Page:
Inuit are among the first to be impacted by the many changes that are occurring. For example, contaminants which are produced, used and released in the south, undergo long-range transport and bioaccumulate in Inuit homelands and in Inuit traditionally harvested foods. These changes impact Inuit food security, which magnifies the relationship that exist between the health of Inuit, animals, and plants; the condition and health of Inuit lands, sea, and air; and the cultural fabric that is held together by Inuit language, cultural expression, and social integrity.
Inuit have survived living in the Arctic through innovative adaptation and mitigation strategies from time immemorial and continue to utilize these strategies throughout communities today. Hence, there is a valuable opportunity to learn from the resilience and adaptation processes that Inuit hold.
Dr. Dorough further expanded on the immense value that comes from partnership with Indigenous communities to advance observation and monitoring programs and research. This requires Indigenous community driven research and effective meaningful engagement of Indigenous Knowledge. The Arctic Science Ministerial will conclude today with a signed Joint Minister’s Statement.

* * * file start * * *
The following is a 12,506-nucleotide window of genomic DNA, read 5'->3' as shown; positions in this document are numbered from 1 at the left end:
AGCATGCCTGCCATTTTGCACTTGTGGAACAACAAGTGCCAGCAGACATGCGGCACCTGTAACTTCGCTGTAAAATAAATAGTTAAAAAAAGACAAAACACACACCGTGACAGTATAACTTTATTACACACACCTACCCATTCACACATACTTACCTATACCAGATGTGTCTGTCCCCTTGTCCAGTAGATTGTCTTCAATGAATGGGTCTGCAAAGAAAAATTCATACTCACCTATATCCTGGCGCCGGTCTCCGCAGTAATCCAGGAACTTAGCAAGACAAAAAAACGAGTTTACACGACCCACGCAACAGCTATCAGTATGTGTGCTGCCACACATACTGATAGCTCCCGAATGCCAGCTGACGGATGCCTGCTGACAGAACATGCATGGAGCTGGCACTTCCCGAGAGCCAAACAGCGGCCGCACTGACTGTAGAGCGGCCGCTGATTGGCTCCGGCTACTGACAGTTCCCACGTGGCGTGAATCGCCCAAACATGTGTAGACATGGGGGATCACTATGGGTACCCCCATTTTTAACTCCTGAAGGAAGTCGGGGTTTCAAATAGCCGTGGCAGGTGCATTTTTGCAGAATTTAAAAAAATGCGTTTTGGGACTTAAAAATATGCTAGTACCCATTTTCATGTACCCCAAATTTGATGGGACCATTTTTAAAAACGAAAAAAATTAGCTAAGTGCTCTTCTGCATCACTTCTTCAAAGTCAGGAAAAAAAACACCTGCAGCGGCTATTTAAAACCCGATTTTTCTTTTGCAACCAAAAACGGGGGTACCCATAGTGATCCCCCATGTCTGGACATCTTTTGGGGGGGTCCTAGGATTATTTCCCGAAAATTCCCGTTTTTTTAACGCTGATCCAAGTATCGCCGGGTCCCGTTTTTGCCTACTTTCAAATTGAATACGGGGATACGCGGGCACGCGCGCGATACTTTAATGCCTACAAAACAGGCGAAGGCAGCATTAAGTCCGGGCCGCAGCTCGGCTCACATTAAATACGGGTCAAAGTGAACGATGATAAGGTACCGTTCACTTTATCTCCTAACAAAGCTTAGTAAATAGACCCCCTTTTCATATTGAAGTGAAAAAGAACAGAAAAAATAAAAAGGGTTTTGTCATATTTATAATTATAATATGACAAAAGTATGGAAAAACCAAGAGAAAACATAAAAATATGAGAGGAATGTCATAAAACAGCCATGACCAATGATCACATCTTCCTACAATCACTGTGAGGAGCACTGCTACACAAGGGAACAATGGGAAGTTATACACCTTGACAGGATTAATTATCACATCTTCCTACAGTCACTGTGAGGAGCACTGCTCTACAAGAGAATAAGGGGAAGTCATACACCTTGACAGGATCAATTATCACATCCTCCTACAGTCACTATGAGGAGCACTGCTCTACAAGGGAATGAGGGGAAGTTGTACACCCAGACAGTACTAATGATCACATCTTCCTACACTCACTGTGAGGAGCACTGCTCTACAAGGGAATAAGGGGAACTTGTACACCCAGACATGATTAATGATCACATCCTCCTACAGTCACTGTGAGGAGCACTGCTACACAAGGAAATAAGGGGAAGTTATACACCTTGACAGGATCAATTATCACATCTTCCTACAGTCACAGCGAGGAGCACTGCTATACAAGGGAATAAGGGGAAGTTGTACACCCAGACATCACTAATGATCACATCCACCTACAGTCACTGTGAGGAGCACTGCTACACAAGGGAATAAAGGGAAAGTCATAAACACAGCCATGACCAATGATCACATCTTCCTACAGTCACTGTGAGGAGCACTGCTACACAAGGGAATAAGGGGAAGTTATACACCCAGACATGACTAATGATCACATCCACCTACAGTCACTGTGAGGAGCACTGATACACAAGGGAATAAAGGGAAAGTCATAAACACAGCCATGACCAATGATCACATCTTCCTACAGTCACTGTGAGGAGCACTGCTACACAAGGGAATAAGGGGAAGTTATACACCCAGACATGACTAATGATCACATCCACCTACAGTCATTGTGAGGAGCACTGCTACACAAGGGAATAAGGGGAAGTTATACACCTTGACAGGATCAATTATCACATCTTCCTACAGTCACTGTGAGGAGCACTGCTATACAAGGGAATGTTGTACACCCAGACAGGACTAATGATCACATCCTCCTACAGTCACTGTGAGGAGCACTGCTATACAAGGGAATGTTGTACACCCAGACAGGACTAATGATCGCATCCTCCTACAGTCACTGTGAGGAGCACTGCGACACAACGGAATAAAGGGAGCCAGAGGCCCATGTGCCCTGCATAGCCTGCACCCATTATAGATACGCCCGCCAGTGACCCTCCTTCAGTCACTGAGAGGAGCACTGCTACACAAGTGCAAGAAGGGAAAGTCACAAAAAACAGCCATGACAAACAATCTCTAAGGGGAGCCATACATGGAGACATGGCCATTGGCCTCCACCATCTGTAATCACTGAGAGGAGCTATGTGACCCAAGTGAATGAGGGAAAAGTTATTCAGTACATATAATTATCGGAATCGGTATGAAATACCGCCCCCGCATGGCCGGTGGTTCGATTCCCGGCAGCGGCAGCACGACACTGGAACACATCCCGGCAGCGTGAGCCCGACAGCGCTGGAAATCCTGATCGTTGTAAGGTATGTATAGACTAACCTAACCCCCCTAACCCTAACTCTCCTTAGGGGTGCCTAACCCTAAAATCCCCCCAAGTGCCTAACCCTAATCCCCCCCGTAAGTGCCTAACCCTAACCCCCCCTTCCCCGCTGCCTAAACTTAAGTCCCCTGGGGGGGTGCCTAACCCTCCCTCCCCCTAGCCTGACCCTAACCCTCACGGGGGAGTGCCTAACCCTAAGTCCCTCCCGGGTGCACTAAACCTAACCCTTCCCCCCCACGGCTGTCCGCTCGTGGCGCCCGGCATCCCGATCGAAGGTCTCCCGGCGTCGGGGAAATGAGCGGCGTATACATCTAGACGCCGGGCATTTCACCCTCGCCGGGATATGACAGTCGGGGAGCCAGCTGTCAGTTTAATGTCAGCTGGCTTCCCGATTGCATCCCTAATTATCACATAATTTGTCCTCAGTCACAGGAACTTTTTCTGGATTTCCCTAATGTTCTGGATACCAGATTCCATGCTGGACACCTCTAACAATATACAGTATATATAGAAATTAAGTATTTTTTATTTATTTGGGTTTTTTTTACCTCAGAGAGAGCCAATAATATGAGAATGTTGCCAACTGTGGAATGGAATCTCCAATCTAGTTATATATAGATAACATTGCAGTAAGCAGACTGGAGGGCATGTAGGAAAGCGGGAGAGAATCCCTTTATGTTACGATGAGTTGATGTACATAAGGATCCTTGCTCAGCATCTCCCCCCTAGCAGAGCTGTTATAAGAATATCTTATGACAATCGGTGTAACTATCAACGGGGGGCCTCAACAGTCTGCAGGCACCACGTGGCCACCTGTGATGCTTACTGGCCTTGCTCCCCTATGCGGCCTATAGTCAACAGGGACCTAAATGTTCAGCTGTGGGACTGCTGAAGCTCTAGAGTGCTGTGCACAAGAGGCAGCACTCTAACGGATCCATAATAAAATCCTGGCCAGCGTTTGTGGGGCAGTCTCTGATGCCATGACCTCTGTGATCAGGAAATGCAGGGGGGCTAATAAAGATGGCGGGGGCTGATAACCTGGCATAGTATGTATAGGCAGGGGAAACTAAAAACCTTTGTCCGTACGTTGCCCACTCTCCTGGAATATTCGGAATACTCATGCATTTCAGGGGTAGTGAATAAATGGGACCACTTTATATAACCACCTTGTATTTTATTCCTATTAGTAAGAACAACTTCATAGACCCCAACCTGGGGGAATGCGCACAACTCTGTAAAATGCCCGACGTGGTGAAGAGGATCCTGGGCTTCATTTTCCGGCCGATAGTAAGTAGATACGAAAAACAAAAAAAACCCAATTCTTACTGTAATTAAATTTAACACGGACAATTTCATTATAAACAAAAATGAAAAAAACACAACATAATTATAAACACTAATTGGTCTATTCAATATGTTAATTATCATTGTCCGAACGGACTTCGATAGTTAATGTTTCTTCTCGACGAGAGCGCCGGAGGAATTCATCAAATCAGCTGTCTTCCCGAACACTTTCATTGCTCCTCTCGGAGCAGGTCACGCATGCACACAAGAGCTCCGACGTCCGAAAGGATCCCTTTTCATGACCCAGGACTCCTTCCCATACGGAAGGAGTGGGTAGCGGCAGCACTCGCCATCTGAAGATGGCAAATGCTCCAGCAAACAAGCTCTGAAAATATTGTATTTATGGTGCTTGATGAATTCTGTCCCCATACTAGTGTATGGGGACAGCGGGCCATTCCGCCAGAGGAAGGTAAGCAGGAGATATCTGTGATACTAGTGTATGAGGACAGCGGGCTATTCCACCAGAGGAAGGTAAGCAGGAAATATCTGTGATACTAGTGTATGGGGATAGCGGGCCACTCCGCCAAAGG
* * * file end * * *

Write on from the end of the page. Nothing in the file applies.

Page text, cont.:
For more information:
Carolina Behe, Indigenous Knowledge Advisor Phone: (907) 274-9058 Email: firstname.lastname@example.org
INUIT CIRCUMPOLAR COUNCIL
OFFICE OF THE CHAIR
3900 ARCTIC BLVD SUITE 203 ANCHORAGE, ALASKA P: 907-274-9058 F: 907-274-3861
Founded in 1977 by the late Eben Hopson of Barrow, Alaska, the Inuit Circumpolar Council (ICC) has flourished and grown into a major international non-government organization representing approximately 155,000 Inuit of Alaska, Canada, Greenland, and Chukotka (Russia). The organization holds Consultative Status II at the United Nations Economic and Social Council and is a Permanent Participant at the Arctic Council. ICC strives to strengthen unity among Inuit of the circumpolar north; promote Inuit rights and interests on an international level; develop and encourage long-term policies that safeguard the Arctic environment; and seek full and active partnership in the political, economic, and social development of the circumpolar North.